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Volume 7, Issue 3
The Fourth Appellate District Court of Appeal ruled in City of Lake Forest v. Evergreen Holistic Collective that localities may not pass outright bans on medical cannabis dispensaries because doing so would contradict the legislature's Medical Marijuana Program Act (MMPA). This reverses the lower court ruling and is the first time a California appellate court has said local governments may not use their land use authority to prohibit dispensaries from operating. The court's decision brings into question nearly 200 such local bans.
But that's not the only issue that may find its way to the California Supreme Court, which is currently considering several other cases involving dispensary operations and regulation. The appellate court also ruled that dispensaries must cultivate the cannabis they distribute onsite, saying that 'nothing in the law authorizes the transportation and possession of marijuana to stock an off-site location.'
Yet the other important appellate decision last month reached the opposite conclusion, largely because the MMPA explicitly protects patients from arrest and prosecution for transporting cannabis when engaged in collective medical cannabis activity.
In the case of People v. Colvin, California's Second District Court of Appeal reversed the trial court's ruling that transporting medical cannabis from one collective location to another is illegal under state law. On appeal, California Attorney General Kamala Harris had argued that state law requires all members of a collective to participate in cultivating the cannabis.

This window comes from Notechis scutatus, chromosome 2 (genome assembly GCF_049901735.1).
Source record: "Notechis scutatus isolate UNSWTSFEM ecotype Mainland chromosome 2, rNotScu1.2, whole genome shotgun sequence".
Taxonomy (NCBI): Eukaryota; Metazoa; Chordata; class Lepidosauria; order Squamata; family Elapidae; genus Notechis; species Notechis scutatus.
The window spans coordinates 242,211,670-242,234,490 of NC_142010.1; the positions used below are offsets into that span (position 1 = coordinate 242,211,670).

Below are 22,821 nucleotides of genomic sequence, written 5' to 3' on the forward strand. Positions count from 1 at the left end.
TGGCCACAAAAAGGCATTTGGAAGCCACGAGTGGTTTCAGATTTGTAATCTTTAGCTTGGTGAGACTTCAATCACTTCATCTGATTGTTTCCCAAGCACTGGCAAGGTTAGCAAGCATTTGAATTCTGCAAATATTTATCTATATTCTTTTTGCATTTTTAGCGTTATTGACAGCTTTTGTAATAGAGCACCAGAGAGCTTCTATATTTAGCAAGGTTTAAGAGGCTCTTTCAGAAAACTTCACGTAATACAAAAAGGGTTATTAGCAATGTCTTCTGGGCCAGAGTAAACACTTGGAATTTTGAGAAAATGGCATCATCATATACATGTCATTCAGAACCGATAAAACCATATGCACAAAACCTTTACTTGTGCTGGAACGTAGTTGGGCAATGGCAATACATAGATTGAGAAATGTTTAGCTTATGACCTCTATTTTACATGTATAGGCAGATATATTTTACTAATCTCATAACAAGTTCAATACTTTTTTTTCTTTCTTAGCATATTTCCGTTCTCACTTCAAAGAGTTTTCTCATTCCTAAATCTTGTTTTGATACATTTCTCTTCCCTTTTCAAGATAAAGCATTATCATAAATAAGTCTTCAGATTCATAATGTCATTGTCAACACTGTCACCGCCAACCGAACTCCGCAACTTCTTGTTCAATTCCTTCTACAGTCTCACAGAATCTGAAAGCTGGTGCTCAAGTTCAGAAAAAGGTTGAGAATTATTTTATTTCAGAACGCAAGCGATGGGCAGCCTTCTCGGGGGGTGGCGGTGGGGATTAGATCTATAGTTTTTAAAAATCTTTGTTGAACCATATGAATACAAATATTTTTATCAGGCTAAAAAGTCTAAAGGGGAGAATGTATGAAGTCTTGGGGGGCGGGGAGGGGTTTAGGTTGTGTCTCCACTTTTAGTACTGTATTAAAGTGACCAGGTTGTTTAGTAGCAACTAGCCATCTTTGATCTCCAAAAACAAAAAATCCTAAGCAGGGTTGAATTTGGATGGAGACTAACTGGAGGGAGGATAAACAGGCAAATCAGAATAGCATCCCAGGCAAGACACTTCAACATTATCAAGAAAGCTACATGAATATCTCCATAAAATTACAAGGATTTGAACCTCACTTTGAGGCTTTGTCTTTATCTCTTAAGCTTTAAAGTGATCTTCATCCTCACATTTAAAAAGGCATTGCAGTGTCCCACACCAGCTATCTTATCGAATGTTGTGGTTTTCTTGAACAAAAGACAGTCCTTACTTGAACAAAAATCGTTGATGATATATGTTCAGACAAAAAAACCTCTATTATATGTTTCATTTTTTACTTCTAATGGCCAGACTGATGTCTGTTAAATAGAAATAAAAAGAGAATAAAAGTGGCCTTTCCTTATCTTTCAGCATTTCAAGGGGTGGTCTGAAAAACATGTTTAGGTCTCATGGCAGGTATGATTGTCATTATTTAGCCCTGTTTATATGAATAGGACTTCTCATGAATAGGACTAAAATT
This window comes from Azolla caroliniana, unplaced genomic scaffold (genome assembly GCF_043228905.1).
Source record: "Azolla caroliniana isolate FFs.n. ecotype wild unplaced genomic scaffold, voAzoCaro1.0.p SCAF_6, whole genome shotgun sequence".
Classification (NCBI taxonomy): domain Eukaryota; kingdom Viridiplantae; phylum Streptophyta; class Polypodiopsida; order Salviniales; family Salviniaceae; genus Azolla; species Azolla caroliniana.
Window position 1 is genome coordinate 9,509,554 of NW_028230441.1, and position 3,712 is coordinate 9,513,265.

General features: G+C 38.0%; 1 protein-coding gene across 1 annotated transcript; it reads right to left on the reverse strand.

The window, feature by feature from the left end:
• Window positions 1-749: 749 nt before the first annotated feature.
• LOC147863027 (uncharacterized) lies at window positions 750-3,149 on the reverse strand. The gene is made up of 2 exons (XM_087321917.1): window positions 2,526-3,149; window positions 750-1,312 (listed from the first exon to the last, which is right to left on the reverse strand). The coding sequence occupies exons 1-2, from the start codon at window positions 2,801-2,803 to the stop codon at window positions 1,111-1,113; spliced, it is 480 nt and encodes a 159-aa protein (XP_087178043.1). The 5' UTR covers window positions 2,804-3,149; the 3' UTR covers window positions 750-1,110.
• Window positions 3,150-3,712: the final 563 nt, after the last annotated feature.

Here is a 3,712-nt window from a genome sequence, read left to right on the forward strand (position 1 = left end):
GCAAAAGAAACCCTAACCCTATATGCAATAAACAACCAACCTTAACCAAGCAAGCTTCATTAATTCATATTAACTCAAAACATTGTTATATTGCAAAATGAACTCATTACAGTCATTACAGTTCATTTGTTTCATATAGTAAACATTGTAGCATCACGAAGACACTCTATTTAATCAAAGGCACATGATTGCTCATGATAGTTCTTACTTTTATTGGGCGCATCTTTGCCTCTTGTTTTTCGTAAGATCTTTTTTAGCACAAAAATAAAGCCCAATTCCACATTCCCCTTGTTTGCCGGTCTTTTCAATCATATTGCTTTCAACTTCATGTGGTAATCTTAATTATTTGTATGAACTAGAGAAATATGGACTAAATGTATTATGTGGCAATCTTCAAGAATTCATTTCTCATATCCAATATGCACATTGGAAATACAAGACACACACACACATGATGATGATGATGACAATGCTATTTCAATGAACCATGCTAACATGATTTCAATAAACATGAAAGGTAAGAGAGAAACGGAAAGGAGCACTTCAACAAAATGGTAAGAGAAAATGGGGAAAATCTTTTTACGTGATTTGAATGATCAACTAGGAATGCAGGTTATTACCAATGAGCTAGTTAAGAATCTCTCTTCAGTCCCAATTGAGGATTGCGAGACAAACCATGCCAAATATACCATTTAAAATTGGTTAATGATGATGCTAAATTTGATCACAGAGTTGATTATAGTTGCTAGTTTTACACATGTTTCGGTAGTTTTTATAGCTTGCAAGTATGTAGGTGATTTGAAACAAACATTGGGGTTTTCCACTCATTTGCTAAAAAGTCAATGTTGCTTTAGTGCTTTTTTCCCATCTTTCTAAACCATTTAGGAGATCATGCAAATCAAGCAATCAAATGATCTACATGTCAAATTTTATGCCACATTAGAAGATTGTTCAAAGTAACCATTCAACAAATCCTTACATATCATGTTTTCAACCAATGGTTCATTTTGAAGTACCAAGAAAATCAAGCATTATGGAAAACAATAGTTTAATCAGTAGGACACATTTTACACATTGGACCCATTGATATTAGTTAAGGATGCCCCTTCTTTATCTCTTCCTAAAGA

The appeals court unanimously rejected that argument, noting that the AG's interpretation of the law 'would impose on medical marijuana cooperatives requirements not imposed on other cooperatives' such as groceries, where some members may grow and sell the food but others may simply shop.
The appeals court said that the 'logical conclusion' of requiring all cooperative members to participate in cultivation would be to 'limit drastically the size of medical marijuana establishments.' That would, according to the court, 'contravene the intent of [state law] by limiting patients' access to medical marijuana and leading to inconsistent applications of the law.'
The decision means a new trial for William Frank Colvin, who operated Hollywood Holistic Inc., a cooperative with 5,000 members. Colvin was arrested transporting a pound of medical cannabis.
Text of Lake Forest ruling
Text of Colvin ruling
Text of California MMPA
Local California dispensary bans
The ruling came as Judge Donald Mosley dismissed the cases of two men who had accepted donations from qualified patients in exchange for medical cannabis. A crackdown by Las Vegas law enforcement has left more than a dozen defendants facing criminal charges for distributing medical cannabis.